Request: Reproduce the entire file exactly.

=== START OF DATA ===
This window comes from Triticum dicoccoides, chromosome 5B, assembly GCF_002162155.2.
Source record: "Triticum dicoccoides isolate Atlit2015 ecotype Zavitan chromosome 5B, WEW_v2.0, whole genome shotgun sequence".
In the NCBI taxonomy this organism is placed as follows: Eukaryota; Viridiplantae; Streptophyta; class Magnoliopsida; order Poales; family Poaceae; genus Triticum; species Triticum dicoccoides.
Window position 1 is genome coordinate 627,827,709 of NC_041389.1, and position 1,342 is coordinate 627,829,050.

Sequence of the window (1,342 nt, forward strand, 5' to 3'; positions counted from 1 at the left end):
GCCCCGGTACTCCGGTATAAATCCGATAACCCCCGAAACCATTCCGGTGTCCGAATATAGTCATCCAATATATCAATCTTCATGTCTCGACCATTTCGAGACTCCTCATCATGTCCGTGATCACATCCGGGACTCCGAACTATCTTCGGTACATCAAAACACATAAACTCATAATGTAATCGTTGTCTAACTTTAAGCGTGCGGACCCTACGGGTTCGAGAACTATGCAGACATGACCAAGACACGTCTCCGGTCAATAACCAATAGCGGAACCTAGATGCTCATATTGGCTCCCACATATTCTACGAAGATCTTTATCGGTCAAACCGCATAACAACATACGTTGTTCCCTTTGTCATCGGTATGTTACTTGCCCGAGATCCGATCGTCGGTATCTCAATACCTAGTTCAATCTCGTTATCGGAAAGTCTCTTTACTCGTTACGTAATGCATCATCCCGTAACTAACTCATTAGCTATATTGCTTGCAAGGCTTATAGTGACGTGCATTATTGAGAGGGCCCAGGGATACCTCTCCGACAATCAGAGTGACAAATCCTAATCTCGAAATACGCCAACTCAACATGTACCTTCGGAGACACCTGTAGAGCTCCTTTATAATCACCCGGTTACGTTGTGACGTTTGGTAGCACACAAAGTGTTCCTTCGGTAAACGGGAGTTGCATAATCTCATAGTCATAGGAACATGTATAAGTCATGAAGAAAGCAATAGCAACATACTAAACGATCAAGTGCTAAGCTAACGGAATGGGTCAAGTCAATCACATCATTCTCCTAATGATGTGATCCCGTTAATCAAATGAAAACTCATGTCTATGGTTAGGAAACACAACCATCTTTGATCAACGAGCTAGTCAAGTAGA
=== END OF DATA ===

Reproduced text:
This window comes from Triticum dicoccoides, chromosome 5B, assembly GCF_002162155.2.
Source record: "Triticum dicoccoides isolate Atlit2015 ecotype Zavitan chromosome 5B, WEW_v2.0, whole genome shotgun sequence".
In the NCBI taxonomy this organism is placed as follows: Eukaryota; Viridiplantae; Streptophyta; class Magnoliopsida; order Poales; family Poaceae; genus Triticum; species Triticum dicoccoides.
Window position 1 is genome coordinate 627,827,709 of NC_041389.1, and position 1,342 is coordinate 627,829,050.

Sequence of the window (1,342 nt, forward strand, 5' to 3'; positions counted from 1 at the left end):
GCCCCGGTACTCCGGTATAAATCCGATAACCCCCGAAACCATTCCGGTGTCCGAATATAGTCATCCAATATATCAATCTTCATGTCTCGACCATTTCGAGACTCCTCATCATGTCCGTGATCACATCCGGGACTCCGAACTATCTTCGGTACATCAAAACACATAAACTCATAATGTAATCGTTGTCTAACTTTAAGCGTGCGGACCCTACGGGTTCGAGAACTATGCAGACATGACCAAGACACGTCTCCGGTCAATAACCAATAGCGGAACCTAGATGCTCATATTGGCTCCCACATATTCTACGAAGATCTTTATCGGTCAAACCGCATAACAACATACGTTGTTCCCTTTGTCATCGGTATGTTACTTGCCCGAGATCCGATCGTCGGTATCTCAATACCTAGTTCAATCTCGTTATCGGAAAGTCTCTTTACTCGTTACGTAATGCATCATCCCGTAACTAACTCATTAGCTATATTGCTTGCAAGGCTTATAGTGACGTGCATTATTGAGAGGGCCCAGGGATACCTCTCCGACAATCAGAGTGACAAATCCTAATCTCGAAATACGCCAACTCAACATGTACCTTCGGAGACACCTGTAGAGCTCCTTTATAATCACCCGGTTACGTTGTGACGTTTGGTAGCACACAAAGTGTTCCTTCGGTAAACGGGAGTTGCATAATCTCATAGTCATAGGAACATGTATAAGTCATGAAGAAAGCAATAGCAACATACTAAACGATCAAGTGCTAAGCTAACGGAATGGGTCAAGTCAATCACATCATTCTCCTAATGATGTGATCCCGTTAATCAAATGAAAACTCATGTCTATGGTTAGGAAACACAACCATCTTTGATCAACGAGCTAGTCAAGTAGA